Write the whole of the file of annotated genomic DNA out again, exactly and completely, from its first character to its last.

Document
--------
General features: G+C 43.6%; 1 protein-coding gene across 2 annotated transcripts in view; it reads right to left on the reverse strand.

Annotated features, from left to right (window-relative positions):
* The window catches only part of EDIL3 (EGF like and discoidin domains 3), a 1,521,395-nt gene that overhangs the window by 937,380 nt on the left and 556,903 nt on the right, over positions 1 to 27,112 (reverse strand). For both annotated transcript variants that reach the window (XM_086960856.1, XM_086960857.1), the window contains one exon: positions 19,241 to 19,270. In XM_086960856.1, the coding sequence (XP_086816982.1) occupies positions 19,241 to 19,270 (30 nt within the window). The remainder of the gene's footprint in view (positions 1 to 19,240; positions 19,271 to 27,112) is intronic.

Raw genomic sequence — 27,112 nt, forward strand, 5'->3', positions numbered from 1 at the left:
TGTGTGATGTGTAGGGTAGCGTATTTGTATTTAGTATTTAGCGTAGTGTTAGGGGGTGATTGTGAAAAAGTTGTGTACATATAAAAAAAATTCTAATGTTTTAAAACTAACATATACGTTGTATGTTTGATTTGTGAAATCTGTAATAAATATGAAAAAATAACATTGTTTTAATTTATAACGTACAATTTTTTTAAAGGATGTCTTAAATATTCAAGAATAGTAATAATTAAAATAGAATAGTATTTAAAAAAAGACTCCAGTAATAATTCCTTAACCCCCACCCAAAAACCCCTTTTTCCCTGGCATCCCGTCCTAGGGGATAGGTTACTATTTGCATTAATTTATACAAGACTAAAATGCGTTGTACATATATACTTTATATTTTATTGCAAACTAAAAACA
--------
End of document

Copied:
General features: G+C 43.6%; 1 protein-coding gene across 2 annotated transcripts in view; it reads right to left on the reverse strand.

Annotated features, from left to right (window-relative positions):
* The window catches only part of EDIL3 (EGF like and discoidin domains 3), a 1,521,395-nt gene that overhangs the window by 937,380 nt on the left and 556,903 nt on the right, over positions 1 to 27,112 (reverse strand). For both annotated transcript variants that reach the window (XM_086960856.1, XM_086960857.1), the window contains one exon: positions 19,241 to 19,270. In XM_086960856.1, the coding sequence (XP_086816982.1) occupies positions 19,241 to 19,270 (30 nt within the window). The remainder of the gene's footprint in view (positions 1 to 19,240; positions 19,271 to 27,112) is intronic.

Raw genomic sequence — 27,112 nt, forward strand, 5'->3', positions numbered from 1 at the left:
TGTGTGATGTGTAGGGTAGCGTATTTGTATTTAGTATTTAGCGTAGTGTTAGGGGGTGATTGTGAAAAAGTTGTGTACATATAAAAAAAATTCTAATGTTTTAAAACTAACATATACGTTGTATGTTTGATTTGTGAAATCTGTAATAAATATGAAAAAATAACATTGTTTTAATTTATAACGTACAATTTTTTTAAAGGATGTCTTAAATATTCAAGAATAGTAATAATTAAAATAGAATAGTATTTAAAAAAAGACTCCAGTAATAATTCCTTAACCCCCACCCAAAAACCCCTTTTTCCCTGGCATCCCGTCCTAGGGGATAGGTTACTATTTGCATTAATTTATACAAGACTAAAATGCGTTGTACATATATACTTTATATTTTATTGCAAACTAAAAACA